Tube strikes are annoying.
Foremost, they concern only that portion of the country that live in the UK's capital - which also happens to be where the majority of the nation's major media industries are based, producing a disproportionate amount of coverage to suggest that all of Britannia is grinding to a halt. And yes, we realise we're furthering the problem. We're sorry.
Secondly, they hail an open season of Tube criticism, as service users (who usually enjoy bemoaning the state of the Underground when it is working) turn in their masses upon the striking workers to vent their frustration - tweeting out an ill-informed articles in which someone invariably digs up the salary and perks enjoyed by Tube drivers to the tune of "They get paid £50,000! The greedy (insert swear word)!".
Thirdly, they're rarely ever organised in a manner that gives voice to the actual concerns of the unions involved. One of those involved in today's strikes, the TSSA, has done a good job of summarising their side of things right here.
But perhaps the most stark, succinct summary of today's strikes has emerged on a Facebook post of one striking worker, Mick Davey. The Metro picked up his honest, unequivocal comments, which make for an interesting read. Here they are in full:
Dear All my Commuter friends & anyone else who is interested in details of the strike action and dispute between TfL and their staff.
As you know I don’t usually comment on my work life as nobody really cares about other people’s jobs but due to some friends posting complete bullshit that they’ve copied and pasted from the media and haven’t got the common sense to ask someone who actually knows what they’re talking about now leaves me to enlighten you.
This dispute is not about money!
You can expect the usual barrage of total bollox in the media about “Greedy Overpaid Train Drivers” but this dispute has never been about money, It is about protecting work life balance and making sure that change in contracts are negotiated, not just imposed. And it’s not only Train drivers that voted for industrial action, it’s every grade of staff that works on the Underground network.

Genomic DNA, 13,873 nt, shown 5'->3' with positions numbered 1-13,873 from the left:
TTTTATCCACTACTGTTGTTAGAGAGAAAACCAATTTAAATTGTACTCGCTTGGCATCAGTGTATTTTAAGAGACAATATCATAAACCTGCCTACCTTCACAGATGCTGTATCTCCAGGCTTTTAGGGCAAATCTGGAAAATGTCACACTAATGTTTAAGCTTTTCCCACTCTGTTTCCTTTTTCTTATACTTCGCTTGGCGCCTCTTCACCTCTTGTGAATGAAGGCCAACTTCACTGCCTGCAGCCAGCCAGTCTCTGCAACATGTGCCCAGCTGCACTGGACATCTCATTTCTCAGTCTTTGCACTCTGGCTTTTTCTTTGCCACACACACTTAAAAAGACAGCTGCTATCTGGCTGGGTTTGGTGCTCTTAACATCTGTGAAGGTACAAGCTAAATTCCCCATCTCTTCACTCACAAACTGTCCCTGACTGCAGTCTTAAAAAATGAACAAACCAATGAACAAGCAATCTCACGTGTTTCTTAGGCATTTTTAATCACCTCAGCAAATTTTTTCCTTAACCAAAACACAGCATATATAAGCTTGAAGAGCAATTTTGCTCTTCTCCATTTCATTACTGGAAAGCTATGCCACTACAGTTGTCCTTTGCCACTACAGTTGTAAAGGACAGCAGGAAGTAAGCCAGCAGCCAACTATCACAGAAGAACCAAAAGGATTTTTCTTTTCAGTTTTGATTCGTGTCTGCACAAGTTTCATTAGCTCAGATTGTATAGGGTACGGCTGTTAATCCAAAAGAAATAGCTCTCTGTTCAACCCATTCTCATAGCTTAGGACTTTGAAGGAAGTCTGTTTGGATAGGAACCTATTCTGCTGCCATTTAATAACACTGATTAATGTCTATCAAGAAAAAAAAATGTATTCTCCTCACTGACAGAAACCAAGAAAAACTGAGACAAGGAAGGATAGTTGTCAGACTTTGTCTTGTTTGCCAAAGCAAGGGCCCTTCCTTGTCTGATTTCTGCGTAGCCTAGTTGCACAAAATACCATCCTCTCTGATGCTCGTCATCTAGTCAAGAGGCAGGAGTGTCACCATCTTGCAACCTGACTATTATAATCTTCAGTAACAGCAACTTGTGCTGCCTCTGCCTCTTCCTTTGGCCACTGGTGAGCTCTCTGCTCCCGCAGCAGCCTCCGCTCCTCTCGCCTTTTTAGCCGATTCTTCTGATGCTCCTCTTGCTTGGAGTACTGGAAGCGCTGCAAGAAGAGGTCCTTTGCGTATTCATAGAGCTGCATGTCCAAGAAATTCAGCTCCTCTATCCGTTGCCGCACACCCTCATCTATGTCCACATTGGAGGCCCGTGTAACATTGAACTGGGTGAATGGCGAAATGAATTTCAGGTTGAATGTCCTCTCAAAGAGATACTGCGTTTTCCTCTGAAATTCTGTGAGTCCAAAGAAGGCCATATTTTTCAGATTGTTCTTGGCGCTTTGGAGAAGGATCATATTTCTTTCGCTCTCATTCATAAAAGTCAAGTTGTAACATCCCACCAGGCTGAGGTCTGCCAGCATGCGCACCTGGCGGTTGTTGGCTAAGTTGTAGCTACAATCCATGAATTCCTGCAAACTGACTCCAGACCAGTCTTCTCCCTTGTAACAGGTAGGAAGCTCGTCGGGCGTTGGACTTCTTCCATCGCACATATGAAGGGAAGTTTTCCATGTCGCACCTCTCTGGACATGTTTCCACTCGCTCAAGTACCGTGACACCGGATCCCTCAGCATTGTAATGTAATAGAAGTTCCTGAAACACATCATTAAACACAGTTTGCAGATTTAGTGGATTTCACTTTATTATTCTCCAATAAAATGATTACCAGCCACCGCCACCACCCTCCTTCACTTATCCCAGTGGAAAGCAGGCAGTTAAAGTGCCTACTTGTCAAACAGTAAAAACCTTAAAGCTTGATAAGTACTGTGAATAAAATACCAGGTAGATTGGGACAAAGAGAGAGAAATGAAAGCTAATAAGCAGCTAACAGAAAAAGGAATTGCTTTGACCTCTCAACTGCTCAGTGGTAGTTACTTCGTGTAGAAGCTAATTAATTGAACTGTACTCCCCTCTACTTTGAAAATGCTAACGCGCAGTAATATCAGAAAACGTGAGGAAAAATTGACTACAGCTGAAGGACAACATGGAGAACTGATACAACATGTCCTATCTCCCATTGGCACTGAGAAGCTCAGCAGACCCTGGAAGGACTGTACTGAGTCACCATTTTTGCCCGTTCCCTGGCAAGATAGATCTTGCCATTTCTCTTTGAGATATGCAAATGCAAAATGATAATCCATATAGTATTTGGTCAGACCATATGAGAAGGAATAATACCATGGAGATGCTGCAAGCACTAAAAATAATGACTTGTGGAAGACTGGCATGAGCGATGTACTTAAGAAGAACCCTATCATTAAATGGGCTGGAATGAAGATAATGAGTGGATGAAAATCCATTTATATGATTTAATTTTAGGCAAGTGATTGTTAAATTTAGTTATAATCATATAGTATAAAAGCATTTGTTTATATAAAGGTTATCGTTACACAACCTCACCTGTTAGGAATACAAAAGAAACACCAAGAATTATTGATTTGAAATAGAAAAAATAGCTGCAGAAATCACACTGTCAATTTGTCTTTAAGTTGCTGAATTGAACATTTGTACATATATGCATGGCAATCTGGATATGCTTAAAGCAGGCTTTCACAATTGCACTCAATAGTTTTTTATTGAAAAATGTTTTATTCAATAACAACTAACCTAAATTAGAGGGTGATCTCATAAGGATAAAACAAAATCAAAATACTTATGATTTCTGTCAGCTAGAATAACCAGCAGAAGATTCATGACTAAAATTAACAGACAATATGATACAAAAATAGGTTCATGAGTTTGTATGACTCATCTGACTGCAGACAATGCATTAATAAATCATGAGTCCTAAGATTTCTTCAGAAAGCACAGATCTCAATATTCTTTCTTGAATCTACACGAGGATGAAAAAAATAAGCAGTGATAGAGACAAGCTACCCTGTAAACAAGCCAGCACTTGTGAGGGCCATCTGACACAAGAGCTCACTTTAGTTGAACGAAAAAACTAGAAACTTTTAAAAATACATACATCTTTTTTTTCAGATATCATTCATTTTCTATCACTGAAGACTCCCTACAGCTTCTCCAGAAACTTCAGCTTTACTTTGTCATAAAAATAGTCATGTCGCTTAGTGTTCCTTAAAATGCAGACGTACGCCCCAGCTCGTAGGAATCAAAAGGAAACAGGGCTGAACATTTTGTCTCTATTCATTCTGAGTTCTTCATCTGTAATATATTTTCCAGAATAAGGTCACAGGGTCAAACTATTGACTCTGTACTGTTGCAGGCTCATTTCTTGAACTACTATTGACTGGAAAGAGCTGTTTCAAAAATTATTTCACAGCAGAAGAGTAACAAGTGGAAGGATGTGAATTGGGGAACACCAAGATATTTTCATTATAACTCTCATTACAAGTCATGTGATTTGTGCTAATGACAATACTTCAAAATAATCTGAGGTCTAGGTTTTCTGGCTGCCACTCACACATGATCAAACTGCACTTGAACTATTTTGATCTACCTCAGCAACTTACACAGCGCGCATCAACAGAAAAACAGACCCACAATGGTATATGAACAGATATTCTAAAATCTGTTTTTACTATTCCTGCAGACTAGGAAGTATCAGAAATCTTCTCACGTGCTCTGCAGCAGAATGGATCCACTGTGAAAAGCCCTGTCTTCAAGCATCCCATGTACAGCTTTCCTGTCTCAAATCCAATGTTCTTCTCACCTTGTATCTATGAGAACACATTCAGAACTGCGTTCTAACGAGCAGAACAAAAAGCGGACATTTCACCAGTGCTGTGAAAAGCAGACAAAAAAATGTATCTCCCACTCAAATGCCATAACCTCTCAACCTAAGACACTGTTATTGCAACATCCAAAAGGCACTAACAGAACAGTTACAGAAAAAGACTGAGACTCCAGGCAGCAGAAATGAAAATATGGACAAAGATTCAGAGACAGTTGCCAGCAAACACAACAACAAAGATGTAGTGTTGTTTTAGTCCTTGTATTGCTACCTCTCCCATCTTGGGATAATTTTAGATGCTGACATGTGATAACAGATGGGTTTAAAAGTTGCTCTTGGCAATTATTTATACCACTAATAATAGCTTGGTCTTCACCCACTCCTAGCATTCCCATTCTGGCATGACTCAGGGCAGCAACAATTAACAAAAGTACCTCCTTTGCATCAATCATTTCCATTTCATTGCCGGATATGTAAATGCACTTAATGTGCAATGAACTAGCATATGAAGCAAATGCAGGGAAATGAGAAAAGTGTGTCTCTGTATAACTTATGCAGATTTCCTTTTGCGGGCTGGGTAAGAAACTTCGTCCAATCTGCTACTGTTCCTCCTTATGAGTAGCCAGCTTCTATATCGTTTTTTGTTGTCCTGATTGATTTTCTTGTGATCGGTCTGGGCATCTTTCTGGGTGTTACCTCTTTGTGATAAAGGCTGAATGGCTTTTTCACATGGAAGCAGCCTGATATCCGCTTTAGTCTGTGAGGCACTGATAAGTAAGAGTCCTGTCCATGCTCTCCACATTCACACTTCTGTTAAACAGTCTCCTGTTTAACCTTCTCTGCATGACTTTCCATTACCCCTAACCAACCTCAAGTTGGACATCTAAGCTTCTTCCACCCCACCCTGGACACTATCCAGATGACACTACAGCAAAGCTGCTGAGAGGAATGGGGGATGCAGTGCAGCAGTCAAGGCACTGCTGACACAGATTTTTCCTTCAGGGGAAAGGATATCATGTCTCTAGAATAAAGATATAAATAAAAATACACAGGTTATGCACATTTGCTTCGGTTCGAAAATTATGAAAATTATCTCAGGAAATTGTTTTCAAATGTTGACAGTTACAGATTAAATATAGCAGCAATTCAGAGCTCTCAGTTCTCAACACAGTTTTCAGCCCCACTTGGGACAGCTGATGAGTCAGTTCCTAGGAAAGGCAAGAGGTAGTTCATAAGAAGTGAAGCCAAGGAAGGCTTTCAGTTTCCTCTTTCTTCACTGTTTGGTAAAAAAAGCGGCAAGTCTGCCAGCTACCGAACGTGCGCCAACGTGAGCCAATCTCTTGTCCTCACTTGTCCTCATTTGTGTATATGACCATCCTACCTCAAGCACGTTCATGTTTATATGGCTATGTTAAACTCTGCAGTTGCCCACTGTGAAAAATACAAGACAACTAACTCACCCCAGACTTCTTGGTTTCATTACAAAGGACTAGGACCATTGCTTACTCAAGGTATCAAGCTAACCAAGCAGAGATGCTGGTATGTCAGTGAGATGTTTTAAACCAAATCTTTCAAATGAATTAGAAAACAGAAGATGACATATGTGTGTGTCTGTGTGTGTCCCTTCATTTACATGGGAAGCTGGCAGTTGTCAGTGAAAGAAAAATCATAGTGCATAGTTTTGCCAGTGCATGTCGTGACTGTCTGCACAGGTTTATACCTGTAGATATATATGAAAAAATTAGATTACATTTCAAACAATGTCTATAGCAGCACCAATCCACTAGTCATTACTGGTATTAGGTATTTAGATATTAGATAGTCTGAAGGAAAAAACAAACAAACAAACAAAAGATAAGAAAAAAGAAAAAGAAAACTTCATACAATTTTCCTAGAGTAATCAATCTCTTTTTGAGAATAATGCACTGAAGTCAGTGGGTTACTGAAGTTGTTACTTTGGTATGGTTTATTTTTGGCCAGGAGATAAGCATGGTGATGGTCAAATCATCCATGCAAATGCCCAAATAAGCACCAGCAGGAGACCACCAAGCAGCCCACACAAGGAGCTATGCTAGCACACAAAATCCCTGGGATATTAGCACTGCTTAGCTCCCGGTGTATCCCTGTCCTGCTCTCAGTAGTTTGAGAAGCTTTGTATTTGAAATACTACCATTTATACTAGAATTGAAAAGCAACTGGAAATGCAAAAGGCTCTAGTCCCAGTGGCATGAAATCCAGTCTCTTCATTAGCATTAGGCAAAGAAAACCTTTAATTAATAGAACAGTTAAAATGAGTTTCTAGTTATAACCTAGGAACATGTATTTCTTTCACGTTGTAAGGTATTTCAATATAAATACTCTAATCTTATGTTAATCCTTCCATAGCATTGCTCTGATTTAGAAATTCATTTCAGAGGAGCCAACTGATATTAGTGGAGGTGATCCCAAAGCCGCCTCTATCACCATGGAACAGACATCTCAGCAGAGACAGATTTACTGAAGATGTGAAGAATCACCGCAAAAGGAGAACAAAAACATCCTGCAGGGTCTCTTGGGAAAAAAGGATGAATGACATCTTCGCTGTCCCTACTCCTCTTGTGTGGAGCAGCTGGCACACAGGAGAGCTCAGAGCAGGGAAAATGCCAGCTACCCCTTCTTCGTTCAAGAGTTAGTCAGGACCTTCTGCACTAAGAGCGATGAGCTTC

Everyone I work with that I know has given the same message, we cannot continue to have more and more weekend and anti-social hours working.
I have never been opposed to Night Tube, but it has to be introduced in a way that is fair; that recognises that staff are human beings with lives and families as well as a job.
The job I signed up to do works 1 week of nights over a 52 week period, sometimes 2 weeks if need be but under new terms I would have to work a minimum of 14 weeks of nights. I have a family, I would like to see them at weekend, shift work already takes a lot of that away. TfL can offer as much as they want, I work to live, not live to work.
TfL could have spent the last three months genuinely discussing how to resolve this dispute. They chose not to. They have not changed their position in any way (until yesterday, keep reading I’ll get to that).
If London comes to a halt this week, the people who should be blamed are not those who work hard to keep it moving all year round. It is the directors, and those above them, who simply do not believe that their staff have a right to a reasonable quality of life.
Yesterday’s events (Monday 6th July) at ACAS were really quite extraordinary. TfL having failed to change their offer for the last three months, now made a new proposal in the afternoon, but explained that it was “time bound” and would be “withdrawn if its conditions were not accepted by 18.30 this evening” by all four trade unions and industrial action was suspend.
TfL must have been aware that of course it would be impossible for Unions to comply with this ultimatum. Unions would need to properly consider the implications of the proposal and consult with Reps and their Executive Committees. Unions offered to return to ACAS at 12.00 today (Tuesday 7th July) to respond to the proposal but were told that it would be off the table after 18.30 today (Monday).
To be clear, Unions did not reject the offer. It has been withdrawn because the four Trade Unions were unable to comply with an utterly unrealistic “take it or leave it” ultimatum. It is pointless for Unions to express an opinion on an offer that no longer exists.
This now puts Unions in a position where there is no offer on pay, conditions or Night Tube on the table. It is difficult to believe that TfL are negotiating in good faith. Their offer seems to have been designed, not to resolve the dispute but to be used as a way to blame the Unions for what now seems to be inevitable industrial action.
Union members voted by a record breaking margin for industrial action.
I personally believe that TfL do not want to run a Night Tube service as it will cost them millions, the train and track are maintained to a minimum standard as it is but the Mayor of London announced it before it was ever discussed so they had to push ahead with it. I have a feeling TfL will now say it can’t run Night Tube due to the Unions but in reality they actually don’t want it.
Strike action will start from 21.30 on Wednesday 8th July.
Thanks for reading x
[Via: The Metro]